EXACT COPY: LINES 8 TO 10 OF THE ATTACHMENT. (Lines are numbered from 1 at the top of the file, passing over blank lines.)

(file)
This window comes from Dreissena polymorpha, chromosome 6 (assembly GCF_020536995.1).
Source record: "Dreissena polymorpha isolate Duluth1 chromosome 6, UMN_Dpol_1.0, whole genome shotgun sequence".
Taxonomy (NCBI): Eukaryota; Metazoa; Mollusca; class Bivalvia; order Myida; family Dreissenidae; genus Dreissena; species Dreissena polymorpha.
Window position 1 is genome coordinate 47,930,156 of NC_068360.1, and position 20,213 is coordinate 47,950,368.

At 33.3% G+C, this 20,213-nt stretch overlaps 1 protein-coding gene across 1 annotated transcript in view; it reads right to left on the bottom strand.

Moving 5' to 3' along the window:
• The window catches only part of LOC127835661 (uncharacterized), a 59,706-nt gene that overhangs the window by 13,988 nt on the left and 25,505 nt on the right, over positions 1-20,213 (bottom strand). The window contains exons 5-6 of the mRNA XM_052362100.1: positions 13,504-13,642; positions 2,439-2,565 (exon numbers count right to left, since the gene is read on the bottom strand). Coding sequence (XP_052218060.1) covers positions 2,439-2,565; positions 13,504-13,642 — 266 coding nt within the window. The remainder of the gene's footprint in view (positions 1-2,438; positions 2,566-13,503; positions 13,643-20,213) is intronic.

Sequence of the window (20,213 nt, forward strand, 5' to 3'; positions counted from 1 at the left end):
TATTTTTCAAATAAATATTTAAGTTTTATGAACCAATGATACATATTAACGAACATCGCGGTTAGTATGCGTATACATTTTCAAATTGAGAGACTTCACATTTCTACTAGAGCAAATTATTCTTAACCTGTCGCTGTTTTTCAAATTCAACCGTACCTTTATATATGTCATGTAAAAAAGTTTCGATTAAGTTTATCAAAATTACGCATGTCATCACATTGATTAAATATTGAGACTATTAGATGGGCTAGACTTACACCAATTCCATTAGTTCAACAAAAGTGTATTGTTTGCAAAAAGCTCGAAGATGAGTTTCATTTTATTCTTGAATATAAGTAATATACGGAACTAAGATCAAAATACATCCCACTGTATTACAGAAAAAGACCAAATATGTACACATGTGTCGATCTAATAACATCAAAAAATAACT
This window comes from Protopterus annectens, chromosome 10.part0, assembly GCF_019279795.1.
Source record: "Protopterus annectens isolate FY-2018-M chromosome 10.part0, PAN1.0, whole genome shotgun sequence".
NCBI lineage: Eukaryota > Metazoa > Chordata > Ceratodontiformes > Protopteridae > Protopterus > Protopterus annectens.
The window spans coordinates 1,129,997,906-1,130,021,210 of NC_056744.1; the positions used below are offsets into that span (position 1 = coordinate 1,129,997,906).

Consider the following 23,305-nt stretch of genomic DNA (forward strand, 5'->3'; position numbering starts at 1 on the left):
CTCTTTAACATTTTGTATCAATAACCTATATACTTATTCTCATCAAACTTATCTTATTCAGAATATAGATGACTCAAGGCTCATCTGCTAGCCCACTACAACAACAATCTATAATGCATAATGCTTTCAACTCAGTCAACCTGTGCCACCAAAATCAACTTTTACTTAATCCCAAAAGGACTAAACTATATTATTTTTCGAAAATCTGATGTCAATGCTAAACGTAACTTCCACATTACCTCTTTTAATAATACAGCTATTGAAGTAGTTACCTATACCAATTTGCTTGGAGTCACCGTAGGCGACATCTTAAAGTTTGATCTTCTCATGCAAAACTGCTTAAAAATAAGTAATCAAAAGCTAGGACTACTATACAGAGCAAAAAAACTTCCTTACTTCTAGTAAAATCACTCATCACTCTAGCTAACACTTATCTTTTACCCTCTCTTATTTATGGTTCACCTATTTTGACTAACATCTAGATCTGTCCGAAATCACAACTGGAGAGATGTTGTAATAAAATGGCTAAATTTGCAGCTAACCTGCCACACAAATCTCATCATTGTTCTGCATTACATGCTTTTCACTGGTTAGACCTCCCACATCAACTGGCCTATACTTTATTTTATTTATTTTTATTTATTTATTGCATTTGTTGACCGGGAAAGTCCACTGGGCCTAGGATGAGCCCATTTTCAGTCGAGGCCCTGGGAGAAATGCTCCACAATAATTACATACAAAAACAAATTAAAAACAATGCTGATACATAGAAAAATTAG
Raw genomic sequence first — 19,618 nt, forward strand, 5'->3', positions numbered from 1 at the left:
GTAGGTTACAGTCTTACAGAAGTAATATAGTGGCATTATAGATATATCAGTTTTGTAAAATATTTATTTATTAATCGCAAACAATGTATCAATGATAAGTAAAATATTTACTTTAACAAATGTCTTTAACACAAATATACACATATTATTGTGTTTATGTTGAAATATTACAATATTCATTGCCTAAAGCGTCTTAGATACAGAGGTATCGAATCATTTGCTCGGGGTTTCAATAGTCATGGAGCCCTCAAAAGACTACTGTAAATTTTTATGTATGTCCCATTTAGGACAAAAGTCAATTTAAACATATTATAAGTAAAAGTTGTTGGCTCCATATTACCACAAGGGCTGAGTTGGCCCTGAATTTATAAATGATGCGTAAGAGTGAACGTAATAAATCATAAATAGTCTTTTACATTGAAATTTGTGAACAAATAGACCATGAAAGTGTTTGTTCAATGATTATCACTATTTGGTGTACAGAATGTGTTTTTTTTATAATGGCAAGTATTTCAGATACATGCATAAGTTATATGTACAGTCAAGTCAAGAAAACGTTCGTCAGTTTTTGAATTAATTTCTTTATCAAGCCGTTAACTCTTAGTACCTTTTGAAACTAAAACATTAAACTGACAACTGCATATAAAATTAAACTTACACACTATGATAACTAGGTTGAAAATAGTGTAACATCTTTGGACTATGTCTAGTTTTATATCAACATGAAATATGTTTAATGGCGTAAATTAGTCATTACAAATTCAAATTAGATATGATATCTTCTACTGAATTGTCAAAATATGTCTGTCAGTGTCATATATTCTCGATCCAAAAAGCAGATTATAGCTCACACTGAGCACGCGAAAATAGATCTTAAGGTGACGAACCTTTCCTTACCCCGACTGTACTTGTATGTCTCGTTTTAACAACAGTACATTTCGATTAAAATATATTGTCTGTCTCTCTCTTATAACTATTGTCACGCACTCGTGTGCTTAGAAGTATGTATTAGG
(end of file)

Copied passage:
Sequence of the window (20,213 nt, forward strand, 5' to 3'; positions counted from 1 at the left end):
TATTTTTCAAATAAATATTTAAGTTTTATGAACCAATGATACATATTAACGAACATCGCGGTTAGTATGCGTATACATTTTCAAATTGAGAGACTTCACATTTCTACTAGAGCAAATTATTCTTAACCTGTCGCTGTTTTTCAAATTCAACCGTACCTTTATATATGTCATGTAAAAAAGTTTCGATTAAGTTTATCAAAATTACGCATGTCATCACATTGATTAAATATTGAGACTATTAGATGGGCTAGACTTACACCAATTCCATTAGTTCAACAAAAGTGTATTGTTTGCAAAAAGCTCGAAGATGAGTTTCATTTTATTCTTGAATATAAGTAATATACGGAACTAAGATCAAAATACATCCCACTGTATTACAGAAAAAGACCAAATATGTACACATGTGTCGATCTAATAACATCAAAAAATAACT
This window comes from Protopterus annectens, chromosome 10.part0, assembly GCF_019279795.1.